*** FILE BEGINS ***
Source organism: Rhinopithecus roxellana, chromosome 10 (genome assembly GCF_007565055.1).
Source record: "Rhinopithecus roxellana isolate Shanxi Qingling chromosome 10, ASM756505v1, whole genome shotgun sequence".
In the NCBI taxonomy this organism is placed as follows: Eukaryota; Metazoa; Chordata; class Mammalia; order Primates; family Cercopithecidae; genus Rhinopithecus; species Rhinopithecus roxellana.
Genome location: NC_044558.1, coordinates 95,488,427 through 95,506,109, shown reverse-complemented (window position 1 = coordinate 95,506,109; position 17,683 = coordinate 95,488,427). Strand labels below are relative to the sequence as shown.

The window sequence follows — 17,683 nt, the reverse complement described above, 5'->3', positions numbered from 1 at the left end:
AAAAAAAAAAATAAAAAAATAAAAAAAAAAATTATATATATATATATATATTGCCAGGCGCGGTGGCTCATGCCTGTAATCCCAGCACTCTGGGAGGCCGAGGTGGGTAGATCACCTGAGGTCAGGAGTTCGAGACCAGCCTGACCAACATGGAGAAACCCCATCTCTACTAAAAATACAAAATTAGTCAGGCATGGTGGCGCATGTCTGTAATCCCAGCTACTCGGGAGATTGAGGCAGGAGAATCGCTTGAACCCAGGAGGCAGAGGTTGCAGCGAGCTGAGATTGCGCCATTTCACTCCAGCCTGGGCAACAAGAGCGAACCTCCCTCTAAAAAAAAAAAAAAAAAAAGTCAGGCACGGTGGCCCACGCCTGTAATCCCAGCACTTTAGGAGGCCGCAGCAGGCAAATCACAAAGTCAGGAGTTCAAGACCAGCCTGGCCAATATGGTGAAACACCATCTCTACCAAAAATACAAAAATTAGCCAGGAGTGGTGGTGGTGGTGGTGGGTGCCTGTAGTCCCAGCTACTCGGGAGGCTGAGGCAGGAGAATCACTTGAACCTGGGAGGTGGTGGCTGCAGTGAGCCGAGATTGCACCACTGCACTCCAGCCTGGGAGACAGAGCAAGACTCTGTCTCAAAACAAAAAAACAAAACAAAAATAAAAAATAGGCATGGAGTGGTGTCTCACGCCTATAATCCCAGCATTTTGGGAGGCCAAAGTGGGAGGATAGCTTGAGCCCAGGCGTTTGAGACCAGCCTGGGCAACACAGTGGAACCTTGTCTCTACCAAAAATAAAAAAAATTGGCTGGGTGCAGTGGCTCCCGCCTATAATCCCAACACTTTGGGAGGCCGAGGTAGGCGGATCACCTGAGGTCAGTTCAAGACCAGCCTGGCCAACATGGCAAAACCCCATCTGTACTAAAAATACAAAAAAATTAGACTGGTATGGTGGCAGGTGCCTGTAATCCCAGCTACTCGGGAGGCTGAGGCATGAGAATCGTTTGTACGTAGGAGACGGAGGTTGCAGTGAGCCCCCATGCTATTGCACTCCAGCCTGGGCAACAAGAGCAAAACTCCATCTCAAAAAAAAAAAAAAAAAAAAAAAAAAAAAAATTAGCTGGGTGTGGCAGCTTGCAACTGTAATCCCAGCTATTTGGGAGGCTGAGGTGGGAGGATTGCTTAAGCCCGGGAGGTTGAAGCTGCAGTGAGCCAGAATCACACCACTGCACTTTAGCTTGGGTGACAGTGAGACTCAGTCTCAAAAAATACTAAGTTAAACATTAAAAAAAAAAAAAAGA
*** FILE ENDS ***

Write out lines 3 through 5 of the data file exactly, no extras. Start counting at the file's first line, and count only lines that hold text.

In the NCBI taxonomy this organism is placed as follows: Eukaryota; Metazoa; Chordata; class Mammalia; order Primates; family Cercopithecidae; genus Rhinopithecus; species Rhinopithecus roxellana.
Genome location: NC_044558.1, coordinates 95,488,427 through 95,506,109, shown reverse-complemented (window position 1 = coordinate 95,506,109; position 17,683 = coordinate 95,488,427). Strand labels below are relative to the sequence as shown.

The window sequence follows — 17,683 nt, the reverse complement described above, 5'->3', positions numbered from 1 at the left end: